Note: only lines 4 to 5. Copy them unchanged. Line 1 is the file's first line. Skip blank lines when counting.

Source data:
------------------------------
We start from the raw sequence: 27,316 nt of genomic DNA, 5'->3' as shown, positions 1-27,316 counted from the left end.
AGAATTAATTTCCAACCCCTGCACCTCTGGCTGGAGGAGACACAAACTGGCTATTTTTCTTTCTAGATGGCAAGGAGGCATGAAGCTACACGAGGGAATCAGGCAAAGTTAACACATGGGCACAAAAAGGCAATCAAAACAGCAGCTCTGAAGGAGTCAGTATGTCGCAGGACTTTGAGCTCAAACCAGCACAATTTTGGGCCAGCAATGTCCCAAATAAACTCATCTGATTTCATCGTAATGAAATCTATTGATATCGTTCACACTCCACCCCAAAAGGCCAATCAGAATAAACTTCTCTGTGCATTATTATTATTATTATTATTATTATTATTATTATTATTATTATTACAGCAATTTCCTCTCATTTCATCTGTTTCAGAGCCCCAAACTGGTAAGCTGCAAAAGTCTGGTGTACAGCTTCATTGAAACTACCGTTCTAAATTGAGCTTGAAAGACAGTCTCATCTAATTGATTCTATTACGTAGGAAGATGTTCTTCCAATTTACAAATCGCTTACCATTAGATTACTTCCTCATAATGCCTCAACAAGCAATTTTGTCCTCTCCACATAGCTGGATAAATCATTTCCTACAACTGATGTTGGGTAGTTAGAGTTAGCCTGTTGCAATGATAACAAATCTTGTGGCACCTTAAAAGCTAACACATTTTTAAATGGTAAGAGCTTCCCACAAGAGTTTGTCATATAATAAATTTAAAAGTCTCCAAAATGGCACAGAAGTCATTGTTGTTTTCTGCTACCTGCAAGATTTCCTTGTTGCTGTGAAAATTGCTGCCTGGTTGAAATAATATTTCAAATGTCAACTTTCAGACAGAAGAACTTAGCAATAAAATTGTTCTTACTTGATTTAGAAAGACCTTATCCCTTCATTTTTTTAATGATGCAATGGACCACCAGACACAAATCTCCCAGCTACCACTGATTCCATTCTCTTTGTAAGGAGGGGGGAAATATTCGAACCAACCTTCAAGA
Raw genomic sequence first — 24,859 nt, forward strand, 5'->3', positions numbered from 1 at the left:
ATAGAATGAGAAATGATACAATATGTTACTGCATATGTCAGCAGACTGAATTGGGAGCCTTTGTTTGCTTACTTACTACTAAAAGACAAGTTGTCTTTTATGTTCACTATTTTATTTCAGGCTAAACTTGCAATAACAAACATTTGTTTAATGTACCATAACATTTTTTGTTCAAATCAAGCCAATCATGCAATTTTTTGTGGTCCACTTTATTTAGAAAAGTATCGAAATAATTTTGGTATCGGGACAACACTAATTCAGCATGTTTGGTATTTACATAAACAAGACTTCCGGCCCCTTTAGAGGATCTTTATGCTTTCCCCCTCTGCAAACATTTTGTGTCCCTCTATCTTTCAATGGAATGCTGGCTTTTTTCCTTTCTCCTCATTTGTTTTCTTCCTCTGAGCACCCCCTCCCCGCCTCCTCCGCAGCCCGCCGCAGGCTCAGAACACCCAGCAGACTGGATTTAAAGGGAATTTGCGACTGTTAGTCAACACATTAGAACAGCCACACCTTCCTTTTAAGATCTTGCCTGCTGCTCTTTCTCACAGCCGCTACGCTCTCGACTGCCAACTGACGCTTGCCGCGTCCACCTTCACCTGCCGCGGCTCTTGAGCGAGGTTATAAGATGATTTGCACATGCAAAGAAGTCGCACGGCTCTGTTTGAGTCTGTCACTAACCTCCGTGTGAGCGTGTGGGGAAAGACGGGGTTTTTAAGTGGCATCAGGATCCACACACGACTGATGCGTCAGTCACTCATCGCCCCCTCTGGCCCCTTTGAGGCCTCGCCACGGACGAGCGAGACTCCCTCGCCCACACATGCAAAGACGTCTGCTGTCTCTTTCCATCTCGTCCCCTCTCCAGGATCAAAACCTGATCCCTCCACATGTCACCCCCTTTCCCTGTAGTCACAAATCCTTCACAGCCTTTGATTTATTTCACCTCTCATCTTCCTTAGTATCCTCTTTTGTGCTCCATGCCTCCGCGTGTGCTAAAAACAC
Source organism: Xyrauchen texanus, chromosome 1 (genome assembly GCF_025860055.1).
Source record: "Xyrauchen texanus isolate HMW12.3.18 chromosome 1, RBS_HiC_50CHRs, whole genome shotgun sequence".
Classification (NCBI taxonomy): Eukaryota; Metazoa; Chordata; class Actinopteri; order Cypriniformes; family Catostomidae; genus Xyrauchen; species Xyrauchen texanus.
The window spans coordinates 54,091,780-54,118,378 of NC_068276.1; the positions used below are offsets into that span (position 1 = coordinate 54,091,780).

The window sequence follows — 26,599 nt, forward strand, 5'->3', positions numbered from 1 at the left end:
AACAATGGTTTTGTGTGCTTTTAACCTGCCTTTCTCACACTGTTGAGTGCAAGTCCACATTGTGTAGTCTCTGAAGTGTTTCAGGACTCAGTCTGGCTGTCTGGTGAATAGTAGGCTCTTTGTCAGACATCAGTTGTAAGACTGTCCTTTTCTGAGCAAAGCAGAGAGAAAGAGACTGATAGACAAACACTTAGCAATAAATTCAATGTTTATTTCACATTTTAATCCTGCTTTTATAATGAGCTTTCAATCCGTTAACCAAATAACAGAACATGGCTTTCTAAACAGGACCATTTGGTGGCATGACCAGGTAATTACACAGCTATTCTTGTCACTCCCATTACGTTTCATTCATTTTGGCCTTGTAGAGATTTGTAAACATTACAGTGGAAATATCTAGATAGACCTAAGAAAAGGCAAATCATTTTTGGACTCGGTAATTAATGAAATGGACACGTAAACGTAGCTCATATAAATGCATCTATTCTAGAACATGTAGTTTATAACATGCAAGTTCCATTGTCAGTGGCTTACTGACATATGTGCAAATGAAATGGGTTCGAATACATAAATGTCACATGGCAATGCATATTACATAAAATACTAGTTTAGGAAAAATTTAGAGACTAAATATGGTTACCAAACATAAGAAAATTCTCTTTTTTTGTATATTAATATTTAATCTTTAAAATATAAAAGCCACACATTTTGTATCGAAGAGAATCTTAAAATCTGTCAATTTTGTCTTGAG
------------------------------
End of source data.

ATAGAATGAGAAATGATACAATATGTTACTGCATATGTCAGCAGACTGAATTGGGAGCCTTTGTTTGCTTACTTACTACTAAAAGACAAGTTGTCTTTTATGTTCACTATTTTATTTCAGGCTAAACTTGCAATAACAAACATTTGTTTAATGTACCATAACATTTTTTGTTCAAATCAAGCCAATCATGCAATTTTTTGTGGTCCACTTTATTTAGAAAAGTATCGAAATAATTTTGGTATCGGGACAACACTAATTCAGCATGTTTGGTATTTACATAAACAAGACTTCCGGCCCCTTTAGAGGATCTTTATGCTTTCCCCCTCTGCAAACATTTTGTGTCCCTCTATCTTTCAATGGAATGCTGGCTTTTTTCCTTTCTCCTCATTTGTTTTCTTCCTCTGAGCACCCCCTCCCCGCCTCCTCCGCAGCCCGCCGCAGGCTCAGAACACCCAGCAGACTGGATTTAAAGGGAATTTGCGACTGTTAGTCAACACATTAGAACAGCCACACCTTCCTTTTAAGATCTTGCCTGCTGCTCTTTCTCACAGCCGCTACGCTCTCGACTGCCAACTGACGCTTGCCGCGTCCACCTTCACCTGCCGCGGCTCTTGAGCGAGGTTATAAGATGATTTGCACATGCAAAGAAGTCGCACGGCTCTGTTTGAGTCTGTCACTAACCTCCGTGTGAGCGTGTGGGGAAAGACGGGGTTTTTAAGTGGCATCAGGATCCACACACGACTGATGCGTCAGTCACTCATCGCCCCCTCTGGCCCCTTTGAGGCCTCGCCACGGACGAGCGAGACTCCCTCGCCCACACATGCAAAGACGTCTGCTGTCTCTTTCCATCTCGTCCCCTCTCCAGGATCAAAACCTGATCCCTCCACATGTCACCCCCTTTCCCTGTAGTCACAAATCCTTCACAGCCTTTGATTTATTTCACCTCTCATCTTCCTTAGTATCCTCTTTTGTGCTCCATGCCTCCGCGTGTGCTAAAAACAC
Source organism: Xyrauchen texanus, chromosome 1 (genome assembly GCF_025860055.1).